Forum home Plants

Growing clematis

fay-wood1fay-wood1 Posts: 4
I would really like some beautiful climbing flowers etc on this.. I’ve planted a climbing rose already but it hasn’t really grown atall! I have wanted to grow roses and clematis together on it so planted a clematis today. Do we think the clematis will grow ok here? I was in doubts about the trellis aswell as I have read that clematis can’t cling/wrap round bulky trellis?

I would say that the spot is probably semi shade in the afternoon but does get a good amount of sun during the day?

thanks for any advice! Desperate for a gorgeous display of flowers on here. 

Posts

  • ObelixxObelixx Posts: 30,006
    Which rose?  Which clematis?   What soil do you have?  Where abouts are you and which way does it face?   All of these will make a difference between success and failure.
    Vendée - 20kms from Atlantic coast.
    "We don't stop playing because we grow old; we grow old because we stop playing." - George Bernard Shaw
  • fay-wood1fay-wood1 Posts: 4
    Hi the rose is “sympathie” and the clematis is “voluceau” I’m not sure the soil is the best.. I have put some compost in with the soil aswell.

  • punkdocpunkdoc Posts: 14,937
    It is really important to match the right Clematis, with the right Rose, you can't just plant any 2 together and expect them to thrive.
    I think you need to do a bit of research, and you will need good enriched soil, otherwise neither will thrive.
    How can you lie there and think of England
    When you don't even know who's in the team

    S.Yorkshire/Derbyshire border
  • cats_and_dogscats_and_dogs Posts: 71
    edited June 2021

    I grow lots of rose/clematis combos and in my opinion it's best to give the rose a couple of years to establish until you plant the clematis as otherwise the clematis will smother the rose. Your climbing rose is establishing its root system, so you will see less growth this year.
    Climbing roses and clematis are very hungry plants, so make sure you have lots of rich compost and I'd plant them further apart as clematis grows long fibrous roots and it will rob the rose of the nutrients it needs. It's difficult to tell from your picture, but looks like you have a very narrow border surrounded by paving slabs, I don't think there is enough soil there for both. 

  • LoxleyLoxley Posts: 5,681
    edited June 2021
    Clematis 'Voluceau' is a group 3 so in theory ideal for planting with a rose. Reason being that you can cut the entire clematis down in winter, and then you can carry out the training and pruning of the rose. The clematis will grow back in spring and then you can start tying in to ensure the whole trellis is clothed in flowers (rather than just the top!) Looks like Rosa 'Sympathie' and clematis are both an appropriate size for the trellis so I think you have made a good choice. In terms of soil the Clematis likes good deep soil which retains some moisture but if you can keep it well watered for the first few seasons should be able to adapt to most situations so I'm sure will be OK as long as it has a decent root run. I have a viticella clematis in a very poor dry spot and it does extremely well, but the root system is enormous. Good point above about planting the rose and clematis a little further away from each other. I note that Peter Beales say that 'Sympathie' is suitable for growing in poorer soil.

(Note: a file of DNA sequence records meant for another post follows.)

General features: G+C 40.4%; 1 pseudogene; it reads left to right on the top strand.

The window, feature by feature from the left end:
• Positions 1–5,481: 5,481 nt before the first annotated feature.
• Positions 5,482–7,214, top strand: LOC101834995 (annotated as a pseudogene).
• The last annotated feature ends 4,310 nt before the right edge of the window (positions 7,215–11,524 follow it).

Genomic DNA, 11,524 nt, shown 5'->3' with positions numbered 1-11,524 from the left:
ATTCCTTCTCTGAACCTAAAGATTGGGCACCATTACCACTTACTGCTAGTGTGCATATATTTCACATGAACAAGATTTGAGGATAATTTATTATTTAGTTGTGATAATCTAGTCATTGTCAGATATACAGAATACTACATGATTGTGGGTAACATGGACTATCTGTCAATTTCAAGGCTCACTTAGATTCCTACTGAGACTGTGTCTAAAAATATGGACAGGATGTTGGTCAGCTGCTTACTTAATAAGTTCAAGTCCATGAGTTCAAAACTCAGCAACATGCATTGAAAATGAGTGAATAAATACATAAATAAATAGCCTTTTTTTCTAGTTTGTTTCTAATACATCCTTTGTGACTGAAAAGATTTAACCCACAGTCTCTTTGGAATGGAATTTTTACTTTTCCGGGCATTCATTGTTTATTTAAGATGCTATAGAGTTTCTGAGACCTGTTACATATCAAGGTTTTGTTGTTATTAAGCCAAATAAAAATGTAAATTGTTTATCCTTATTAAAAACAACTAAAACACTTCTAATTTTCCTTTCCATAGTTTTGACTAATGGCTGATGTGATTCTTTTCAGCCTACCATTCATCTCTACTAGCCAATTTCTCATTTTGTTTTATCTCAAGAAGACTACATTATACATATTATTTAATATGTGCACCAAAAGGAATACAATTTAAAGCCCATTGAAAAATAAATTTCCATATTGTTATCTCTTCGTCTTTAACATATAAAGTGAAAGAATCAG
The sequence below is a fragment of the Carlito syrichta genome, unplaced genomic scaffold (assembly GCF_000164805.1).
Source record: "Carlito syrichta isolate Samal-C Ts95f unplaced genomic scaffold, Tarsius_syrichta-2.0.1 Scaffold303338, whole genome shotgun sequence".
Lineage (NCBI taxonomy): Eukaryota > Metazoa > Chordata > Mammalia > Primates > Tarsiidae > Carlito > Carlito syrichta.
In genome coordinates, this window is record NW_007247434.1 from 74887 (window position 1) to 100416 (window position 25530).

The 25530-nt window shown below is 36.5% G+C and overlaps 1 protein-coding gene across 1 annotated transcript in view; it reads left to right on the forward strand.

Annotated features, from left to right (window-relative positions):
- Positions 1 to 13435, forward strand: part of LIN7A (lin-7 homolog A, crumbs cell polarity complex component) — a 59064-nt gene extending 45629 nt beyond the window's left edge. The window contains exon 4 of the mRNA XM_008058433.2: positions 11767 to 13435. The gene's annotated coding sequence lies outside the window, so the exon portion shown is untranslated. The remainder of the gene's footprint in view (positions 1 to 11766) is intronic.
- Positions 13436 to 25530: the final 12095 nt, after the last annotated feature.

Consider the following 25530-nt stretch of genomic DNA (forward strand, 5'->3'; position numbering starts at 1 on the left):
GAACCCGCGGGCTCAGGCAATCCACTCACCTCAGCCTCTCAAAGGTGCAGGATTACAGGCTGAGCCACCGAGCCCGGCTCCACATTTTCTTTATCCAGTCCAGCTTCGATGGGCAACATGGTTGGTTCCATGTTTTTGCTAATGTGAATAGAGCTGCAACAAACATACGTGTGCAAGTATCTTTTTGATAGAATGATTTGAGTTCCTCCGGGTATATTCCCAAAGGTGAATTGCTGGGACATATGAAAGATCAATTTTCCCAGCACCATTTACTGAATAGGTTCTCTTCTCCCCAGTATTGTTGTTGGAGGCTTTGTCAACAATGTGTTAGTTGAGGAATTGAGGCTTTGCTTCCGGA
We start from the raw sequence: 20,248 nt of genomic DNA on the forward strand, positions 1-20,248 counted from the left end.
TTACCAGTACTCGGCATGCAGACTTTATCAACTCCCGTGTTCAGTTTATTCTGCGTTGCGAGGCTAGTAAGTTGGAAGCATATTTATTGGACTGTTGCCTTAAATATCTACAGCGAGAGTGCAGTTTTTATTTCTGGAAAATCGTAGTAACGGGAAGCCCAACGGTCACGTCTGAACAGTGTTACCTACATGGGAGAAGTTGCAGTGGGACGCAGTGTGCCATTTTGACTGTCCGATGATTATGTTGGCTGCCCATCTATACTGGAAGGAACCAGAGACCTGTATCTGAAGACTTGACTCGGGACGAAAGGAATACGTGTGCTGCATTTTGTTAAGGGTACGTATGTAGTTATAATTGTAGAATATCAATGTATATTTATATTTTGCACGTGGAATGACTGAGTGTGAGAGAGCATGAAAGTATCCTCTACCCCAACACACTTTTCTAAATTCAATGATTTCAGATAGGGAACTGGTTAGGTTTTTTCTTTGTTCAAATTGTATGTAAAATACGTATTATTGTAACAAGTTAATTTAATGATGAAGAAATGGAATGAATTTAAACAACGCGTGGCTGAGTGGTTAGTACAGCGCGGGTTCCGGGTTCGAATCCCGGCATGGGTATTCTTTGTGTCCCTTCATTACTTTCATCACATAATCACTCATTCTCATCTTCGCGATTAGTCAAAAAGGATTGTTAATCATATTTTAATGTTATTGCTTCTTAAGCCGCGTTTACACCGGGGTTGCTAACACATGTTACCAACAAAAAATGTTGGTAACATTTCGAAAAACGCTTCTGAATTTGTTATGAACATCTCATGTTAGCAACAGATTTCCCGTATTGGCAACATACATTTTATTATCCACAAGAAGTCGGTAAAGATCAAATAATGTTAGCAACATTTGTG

"What is hateful to you, do not do to your neighbour". 
  • fay-wood1fay-wood1 Posts: 4
    Thank you for some great advice, I have no experience growing climbing roses or clematis so thank you! Much appreciated. I’m wondering weather to move the climbing rose completely to a different spot? 
    Thanks 
  • LoxleyLoxley Posts: 5,681
    edited June 2021
    If that small hole is all the soil they have available maybe that would be an idea (although I think you would probably get away with it). If the loose slabs in the foreground are sitting on soil - meaning there is more soil available for the roots of both plants - you would be OK. You could always lift a couple of slabs to extend the planting bed too.
    "What is hateful to you, do not do to your neighbour". 
  • fay-wood1fay-wood1 Posts: 4
    Thank you @loxley! So if I extend the bed and move the rose away slightly more from the clematis will that be ok? And take some of the soil out and replace with good compost? 
    As it has been mentioned about letting the rose establish itself first I’m worried it will be smoothered by the clematis like said above as the clematis already big when I brought it.. will it be ok? 
    Thanks 
Sign In or Register to comment.